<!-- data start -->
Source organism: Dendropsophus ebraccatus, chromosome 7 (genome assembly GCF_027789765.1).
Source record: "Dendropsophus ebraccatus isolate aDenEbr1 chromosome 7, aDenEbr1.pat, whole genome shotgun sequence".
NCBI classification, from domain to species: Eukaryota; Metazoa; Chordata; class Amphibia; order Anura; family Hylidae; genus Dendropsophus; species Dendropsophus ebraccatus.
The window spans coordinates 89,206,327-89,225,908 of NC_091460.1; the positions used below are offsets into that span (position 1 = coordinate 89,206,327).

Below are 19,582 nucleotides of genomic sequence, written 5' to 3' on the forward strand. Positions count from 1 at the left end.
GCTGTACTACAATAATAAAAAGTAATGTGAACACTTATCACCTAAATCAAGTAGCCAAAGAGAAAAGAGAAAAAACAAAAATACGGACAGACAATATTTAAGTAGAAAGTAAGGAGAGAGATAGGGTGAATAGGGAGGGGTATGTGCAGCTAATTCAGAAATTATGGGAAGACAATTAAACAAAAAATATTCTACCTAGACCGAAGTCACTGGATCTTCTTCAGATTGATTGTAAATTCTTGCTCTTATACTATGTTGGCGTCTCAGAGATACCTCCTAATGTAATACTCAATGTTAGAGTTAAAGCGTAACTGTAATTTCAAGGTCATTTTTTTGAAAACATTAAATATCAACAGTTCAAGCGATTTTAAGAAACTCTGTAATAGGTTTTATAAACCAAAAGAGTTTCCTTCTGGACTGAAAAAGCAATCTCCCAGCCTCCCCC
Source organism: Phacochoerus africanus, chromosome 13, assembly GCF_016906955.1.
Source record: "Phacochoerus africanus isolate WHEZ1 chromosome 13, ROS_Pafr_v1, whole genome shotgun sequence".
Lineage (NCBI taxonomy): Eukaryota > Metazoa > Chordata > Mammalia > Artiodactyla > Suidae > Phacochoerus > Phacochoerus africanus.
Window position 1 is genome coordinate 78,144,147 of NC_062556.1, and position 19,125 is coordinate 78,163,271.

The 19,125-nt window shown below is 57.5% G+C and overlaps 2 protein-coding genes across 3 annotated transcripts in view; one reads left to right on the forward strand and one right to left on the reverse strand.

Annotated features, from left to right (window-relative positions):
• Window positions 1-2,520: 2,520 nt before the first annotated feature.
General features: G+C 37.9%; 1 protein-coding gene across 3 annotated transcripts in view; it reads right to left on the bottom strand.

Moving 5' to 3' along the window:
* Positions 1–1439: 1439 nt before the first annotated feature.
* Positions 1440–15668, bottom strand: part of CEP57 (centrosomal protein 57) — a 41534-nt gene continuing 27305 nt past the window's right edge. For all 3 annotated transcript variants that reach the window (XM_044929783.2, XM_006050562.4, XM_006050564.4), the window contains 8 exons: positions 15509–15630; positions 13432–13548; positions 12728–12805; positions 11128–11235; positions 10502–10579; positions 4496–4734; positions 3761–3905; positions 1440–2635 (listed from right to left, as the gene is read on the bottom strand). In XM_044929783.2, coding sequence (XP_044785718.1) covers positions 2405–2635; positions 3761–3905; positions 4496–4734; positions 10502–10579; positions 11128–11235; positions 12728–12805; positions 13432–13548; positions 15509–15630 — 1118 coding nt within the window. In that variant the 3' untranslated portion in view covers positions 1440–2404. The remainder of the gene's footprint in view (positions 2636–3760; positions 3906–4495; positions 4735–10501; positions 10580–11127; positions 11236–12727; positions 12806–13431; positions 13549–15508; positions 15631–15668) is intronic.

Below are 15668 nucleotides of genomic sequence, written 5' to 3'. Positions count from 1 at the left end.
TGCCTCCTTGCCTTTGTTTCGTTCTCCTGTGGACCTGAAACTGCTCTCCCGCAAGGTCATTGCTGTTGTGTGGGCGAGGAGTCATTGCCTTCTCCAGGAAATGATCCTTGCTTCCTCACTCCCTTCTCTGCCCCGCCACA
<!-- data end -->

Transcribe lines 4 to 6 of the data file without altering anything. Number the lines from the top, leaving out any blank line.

The window spans coordinates 89,206,327-89,225,908 of NC_091460.1; the positions used below are offsets into that span (position 1 = coordinate 89,206,327).

Below are 19,582 nucleotides of genomic sequence, written 5' to 3' on the forward strand. Positions count from 1 at the left end.
GCTGTACTACAATAATAAAAAGTAATGTGAACACTTATCACCTAAATCAAGTAGCCAAAGAGAAAAGAGAAAAAACAAAAATACGGACAGACAATATTTAAGTAGAAAGTAAGGAGAGAGATAGGGTGAATAGGGAGGGGTATGTGCAGCTAATTCAGAAATTATGGGAAGACAATTAAACAAAAAATATTCTACCTAGACCGAAGTCACTGGATCTTCTTCAGATTGATTGTAAATTCTTGCTCTTATACTATGTTGGCGTCTCAGAGATACCTCCTAATGTAATACTCAATGTTAGAGTTAAAGCGTAACTGTAATTTCAAGGTCATTTTTTTGAAAACATTAAATATCAACAGTTCAAGCGATTTTAAGAAACTCTGTAATAGGTTTTATAAACCAAAAGAGTTTCCTTCTGGACTGAAAAAGCAATCTCCCAGCCTCCCCC